Tuesday, October 31, 2006

Einstein, the sheep, and the witch

Doesn't quite have the same ring to it as The Lion, The Witch, and The Wardrobe, but everyone had their own ideas about costumes this year, so it was a fairly motley crew of trick-or-treaters at our house tonight.

halloween 2006

I love Halloween, even on a cold snow-covered night like tonight. I like the cheerfulness of children on the street, I like opening my door to neighbours, I like sneaking peeks into other people's homes (who knew that our bachelor neighbour played the organ?), I like costumes, I like jack-o-lanterns, I like candy, I like wandering around outside with my kids, and I like the momentary feeling of community on our block.

The children are growing up, though. Nikki and Julie made plans with their friends (which included roaming the richer neighbourhoods because they give out better loot), so it was only Maddie and I making our way around the block. Nonetheless, it was a treat walking around with her, listening to her chat happily to everyone she met on the street and remembering to say Thank You (and then proudly reporting to me "Mom, I remembered my manners at FOUR houses in a row!")

Some days, I think my heart will burst with love for these children I've been entrusted with.

Monday, October 30, 2006

All these little pieces

There’s a little piece of you in me.
There’s a little piece of my third grade teacher who gave me a sparkly pink change purse when I won the spelling bee.
There’s a little piece of my best childhood friend who lived a mile down the road, just close enough to get to by bike or horse, even though we had to sneak quietly past the skunk house.
There’s a little piece of her dad who used to tickle me on the couch with the two remaining fingers on his hand.

There’s a little piece of you in me.
There’s a little piece of the boy who used to call me “mighty heif”, with a hint of admiration, because I acted like a tomboy at recess time.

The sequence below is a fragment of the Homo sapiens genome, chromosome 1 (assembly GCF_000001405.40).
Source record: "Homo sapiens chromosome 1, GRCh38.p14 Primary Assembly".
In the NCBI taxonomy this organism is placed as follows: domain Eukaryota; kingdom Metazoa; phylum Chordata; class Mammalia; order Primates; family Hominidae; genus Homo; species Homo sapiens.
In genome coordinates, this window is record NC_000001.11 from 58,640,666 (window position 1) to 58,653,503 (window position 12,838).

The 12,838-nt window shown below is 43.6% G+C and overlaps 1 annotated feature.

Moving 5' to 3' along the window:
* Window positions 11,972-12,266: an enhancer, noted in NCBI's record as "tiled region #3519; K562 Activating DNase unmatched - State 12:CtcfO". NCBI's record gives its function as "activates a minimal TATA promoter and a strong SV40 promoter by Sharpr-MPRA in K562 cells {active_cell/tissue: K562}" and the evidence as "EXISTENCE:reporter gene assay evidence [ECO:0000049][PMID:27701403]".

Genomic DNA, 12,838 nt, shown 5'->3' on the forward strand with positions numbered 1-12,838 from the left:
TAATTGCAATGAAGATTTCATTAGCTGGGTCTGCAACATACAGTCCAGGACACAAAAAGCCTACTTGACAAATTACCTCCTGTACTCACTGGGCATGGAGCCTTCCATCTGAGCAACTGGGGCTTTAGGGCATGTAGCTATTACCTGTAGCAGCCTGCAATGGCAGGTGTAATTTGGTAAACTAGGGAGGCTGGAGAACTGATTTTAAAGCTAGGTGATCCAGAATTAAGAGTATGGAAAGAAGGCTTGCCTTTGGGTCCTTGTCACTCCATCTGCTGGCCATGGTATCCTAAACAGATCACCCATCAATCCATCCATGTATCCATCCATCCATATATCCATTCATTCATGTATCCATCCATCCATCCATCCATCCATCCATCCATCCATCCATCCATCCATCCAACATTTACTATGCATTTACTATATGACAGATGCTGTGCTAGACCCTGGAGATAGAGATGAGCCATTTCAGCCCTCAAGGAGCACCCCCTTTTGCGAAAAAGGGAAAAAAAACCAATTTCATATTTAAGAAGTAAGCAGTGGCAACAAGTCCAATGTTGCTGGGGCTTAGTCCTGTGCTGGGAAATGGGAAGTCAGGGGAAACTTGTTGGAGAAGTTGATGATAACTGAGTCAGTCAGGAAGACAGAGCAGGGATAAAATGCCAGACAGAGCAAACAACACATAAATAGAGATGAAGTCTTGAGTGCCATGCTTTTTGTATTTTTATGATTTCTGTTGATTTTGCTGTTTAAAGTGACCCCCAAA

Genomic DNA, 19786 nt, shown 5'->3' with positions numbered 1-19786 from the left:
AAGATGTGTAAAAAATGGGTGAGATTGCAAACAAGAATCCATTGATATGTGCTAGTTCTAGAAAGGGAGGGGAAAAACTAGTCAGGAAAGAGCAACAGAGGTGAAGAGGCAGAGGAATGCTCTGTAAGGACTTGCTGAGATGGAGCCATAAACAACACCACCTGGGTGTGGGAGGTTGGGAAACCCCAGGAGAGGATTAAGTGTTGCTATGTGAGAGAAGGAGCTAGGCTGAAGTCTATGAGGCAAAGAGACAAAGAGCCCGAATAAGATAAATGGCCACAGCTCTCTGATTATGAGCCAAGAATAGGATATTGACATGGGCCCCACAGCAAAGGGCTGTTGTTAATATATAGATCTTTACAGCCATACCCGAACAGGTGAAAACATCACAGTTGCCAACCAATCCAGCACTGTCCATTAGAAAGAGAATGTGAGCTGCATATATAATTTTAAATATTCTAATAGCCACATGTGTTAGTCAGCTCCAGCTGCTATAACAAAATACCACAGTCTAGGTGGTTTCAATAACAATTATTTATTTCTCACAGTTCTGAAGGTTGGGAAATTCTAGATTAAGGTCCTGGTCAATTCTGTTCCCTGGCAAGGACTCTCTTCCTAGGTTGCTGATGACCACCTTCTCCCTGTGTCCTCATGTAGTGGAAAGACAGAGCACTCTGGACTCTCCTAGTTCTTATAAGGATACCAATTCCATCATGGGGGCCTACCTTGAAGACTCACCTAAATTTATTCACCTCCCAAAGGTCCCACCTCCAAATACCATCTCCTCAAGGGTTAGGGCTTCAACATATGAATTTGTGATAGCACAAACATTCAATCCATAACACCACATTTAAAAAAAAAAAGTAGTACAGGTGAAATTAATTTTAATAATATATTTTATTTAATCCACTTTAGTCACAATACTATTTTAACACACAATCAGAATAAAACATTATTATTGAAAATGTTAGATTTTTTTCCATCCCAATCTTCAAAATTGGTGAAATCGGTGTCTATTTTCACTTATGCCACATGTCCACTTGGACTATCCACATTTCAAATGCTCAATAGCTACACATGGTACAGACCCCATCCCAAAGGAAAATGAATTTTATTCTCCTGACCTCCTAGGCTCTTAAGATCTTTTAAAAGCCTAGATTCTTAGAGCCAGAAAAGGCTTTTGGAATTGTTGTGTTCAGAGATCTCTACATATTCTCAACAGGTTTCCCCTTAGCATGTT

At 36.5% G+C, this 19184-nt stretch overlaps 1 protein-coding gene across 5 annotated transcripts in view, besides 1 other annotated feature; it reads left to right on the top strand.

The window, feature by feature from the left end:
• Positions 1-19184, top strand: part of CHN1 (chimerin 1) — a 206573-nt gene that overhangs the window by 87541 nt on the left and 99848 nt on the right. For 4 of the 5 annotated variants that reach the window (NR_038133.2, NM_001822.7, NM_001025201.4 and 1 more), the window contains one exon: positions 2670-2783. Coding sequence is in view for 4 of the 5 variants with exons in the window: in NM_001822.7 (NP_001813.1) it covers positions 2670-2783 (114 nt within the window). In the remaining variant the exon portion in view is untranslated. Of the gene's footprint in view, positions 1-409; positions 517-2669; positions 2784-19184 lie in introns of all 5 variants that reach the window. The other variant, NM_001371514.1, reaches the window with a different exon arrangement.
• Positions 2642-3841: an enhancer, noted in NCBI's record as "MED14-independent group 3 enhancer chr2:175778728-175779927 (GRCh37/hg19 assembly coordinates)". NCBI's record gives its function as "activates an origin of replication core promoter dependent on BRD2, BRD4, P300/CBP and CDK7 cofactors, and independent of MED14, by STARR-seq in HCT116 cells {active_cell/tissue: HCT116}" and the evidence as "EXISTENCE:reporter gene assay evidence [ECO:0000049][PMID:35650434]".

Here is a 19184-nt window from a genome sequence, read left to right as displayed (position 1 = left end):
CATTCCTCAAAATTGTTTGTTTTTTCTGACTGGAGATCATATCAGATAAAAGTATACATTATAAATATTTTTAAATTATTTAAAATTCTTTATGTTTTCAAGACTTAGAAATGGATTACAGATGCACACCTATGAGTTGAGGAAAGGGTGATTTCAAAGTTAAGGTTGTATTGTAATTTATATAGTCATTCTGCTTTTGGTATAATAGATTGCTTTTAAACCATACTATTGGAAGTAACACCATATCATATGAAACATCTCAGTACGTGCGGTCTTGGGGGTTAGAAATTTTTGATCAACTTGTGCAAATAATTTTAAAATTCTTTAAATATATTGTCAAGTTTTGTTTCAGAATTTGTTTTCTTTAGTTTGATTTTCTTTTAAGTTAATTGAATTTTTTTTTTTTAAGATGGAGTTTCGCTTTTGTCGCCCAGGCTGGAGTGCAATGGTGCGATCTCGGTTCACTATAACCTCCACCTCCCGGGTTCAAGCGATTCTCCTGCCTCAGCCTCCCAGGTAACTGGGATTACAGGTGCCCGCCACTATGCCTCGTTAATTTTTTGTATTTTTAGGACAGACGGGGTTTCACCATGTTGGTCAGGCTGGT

There’s a little piece of the girl-bully who yelled at me when I missed the ball in the outfield and blamed me for losing the game.
There’s a little piece of my best friend in high school who called me “hez” in a best-friend kind of way.

There’s a little piece of you in me.
There’s a little piece of all the children I used to baby-sit, and their parents who paid me my first real money.
There’s a little piece of my high school physics teacher who knew how to “slap ‘em into moles” and make science come alive.
There’s a little piece of my brother who gave me two hundred dollars to go on a high school band trip to Toronto because my parents couldn’t afford it.

There’s a little piece of you in me.
There’s a little piece of the mean boss in Banff who made fun of anyone who couldn’t make a sink sparkle or fold a towel with precision.
There’s a little piece of the friend who told me that God is like a mountain, and might look different depending what side you’re standing on.
There’s a little piece of the professor who told me he looked forward to meeting me again in the writers’ circuit some day.

There’s a little piece of you in me.
There’s a little piece of the man who raped me in my bed and then climbed back out the window through which he’d come.
There’s a little piece of the seventy-something woman my sister and I met in Switzerland, who still backpacked the world and was climbing the mountain to find a campsite.
There’s a little piece of my husband’s grandma who bought me a new sewing machine and came to see my play at the Fringe Festival.

There’s a little piece of you in me.
There’s a little piece of the boss who mentored me and gave me my first shot at management because she believed I could do it.
There’s a little piece of my sister who stood up to the mean nurse at the hospital and wouldn’t leave my side in the middle of the night.
There’s a little piece of the grown-up girl-bully from Ottawa who belittled me for releasing a report to the media, even though it was the right thing to do.

There’s a little piece of you in me.
There’s a little piece of my son, who cuddled with me only from the inside and never got to call me mom.
There’s a little piece of my husband, who made me laugh so hard the first time I met him, I think I snorted coke out my nose. (As in coca-cola.)
There’s a little piece of my dad, who used to sing “Like a bird” at the top of his lungs, and always ended with “bonk-i-bonk-bonk”.

There’s a little piece of you in me.
There’s a little piece of my daughters who make me get up in the middle of the night to clean up puke, but always seem to make it feel worth the effort.
There’s a little piece of the stranger on the street who stopped to hug me when the pain of a toothache seemed too much to bear.
There’s a little piece of the friend who told me she knew, the minute we met, that we were meant for friendship.